Every year the Bosque del Apache National Wildlife Refuge hosts a birding festival called “Festival of the Cranes,” which is sponsored by the nonprofit organization, Friends of Bosque del Apache. The festival takes place over several days and has a wide variety of classes and field trips. The timing of the festival is dependent upon the anticipated arrival of the Sandhill Cranes.

Last year, the festival was held December 11-14, 2023, and I was fortunate enough to attend two out of the four days. I scheduled back-to-back field trips for each day with very knowledgeable guides that focused on the birds, landscape and photography. The daily highlight of the festival was watching the morning “lift off” of the Sandhill Cranes as they awaken and fly out for their morning breakfast. It is definitely a spectacle to see. However, be prepared for chilly weather to see the “lift off” as your field trip may begin before sunrise. The day I attended the sunrise temperature was 29 degrees so don’t forget your hand and foot warmers.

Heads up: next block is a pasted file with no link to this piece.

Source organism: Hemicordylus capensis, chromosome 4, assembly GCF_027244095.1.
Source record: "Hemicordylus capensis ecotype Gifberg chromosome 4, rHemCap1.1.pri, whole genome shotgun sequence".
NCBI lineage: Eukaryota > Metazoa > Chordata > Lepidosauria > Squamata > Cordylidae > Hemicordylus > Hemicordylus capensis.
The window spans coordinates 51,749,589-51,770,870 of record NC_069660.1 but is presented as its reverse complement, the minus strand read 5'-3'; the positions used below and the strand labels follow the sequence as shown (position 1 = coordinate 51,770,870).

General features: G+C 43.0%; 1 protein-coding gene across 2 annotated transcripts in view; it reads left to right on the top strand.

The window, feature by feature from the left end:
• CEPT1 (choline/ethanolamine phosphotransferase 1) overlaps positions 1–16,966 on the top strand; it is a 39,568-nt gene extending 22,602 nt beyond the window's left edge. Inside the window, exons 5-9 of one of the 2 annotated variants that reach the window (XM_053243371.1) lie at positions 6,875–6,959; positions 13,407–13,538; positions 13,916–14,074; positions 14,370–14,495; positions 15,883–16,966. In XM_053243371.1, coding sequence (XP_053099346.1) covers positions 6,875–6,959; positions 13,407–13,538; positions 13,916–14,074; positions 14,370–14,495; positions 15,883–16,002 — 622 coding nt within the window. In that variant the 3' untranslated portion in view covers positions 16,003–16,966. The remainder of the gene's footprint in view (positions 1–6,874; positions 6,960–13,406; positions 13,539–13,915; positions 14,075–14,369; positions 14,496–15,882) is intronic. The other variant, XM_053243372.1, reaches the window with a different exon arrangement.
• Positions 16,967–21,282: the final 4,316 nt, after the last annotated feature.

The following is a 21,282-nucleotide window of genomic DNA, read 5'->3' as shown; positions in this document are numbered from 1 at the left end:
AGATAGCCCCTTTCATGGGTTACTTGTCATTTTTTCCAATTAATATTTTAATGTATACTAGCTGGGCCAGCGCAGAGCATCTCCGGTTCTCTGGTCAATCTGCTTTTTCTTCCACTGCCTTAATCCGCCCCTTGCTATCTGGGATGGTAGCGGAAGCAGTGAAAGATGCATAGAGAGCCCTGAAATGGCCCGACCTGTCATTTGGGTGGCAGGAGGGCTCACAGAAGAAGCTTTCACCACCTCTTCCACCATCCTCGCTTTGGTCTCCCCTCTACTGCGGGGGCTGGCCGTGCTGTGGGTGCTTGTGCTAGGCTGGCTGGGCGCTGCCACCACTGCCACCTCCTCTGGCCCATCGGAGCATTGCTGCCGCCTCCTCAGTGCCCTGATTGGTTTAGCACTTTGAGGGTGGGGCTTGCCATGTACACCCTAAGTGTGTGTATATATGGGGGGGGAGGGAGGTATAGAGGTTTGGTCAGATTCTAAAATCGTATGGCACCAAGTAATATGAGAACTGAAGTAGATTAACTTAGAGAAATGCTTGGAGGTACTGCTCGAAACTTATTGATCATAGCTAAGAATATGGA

Merlin at Bosque Del Apache by Helen Kehrt 202312In addition to the Sandhill Cranes and various waterfowl, the refuge provides habitat for many other bird species. The refuge is a prime spot for raptors. I was able to see Red-tailed and Ferruginous Hawks, Bald Eagles, Merlins, American Kestrels, and Northern Harriers. I also spotted several typically western-only species such as Gambel’s Quail and Greater Roadrunner.

Due to its wetland environment in a primarily dry area, the refuge also attracts the occasional rare bird. While I was there, I was able to see a Long-tailed Duck in a wetland area close to the refuge’s loop road. Unfortunately, I missed a White-tailed Kite although I tried several times to find it.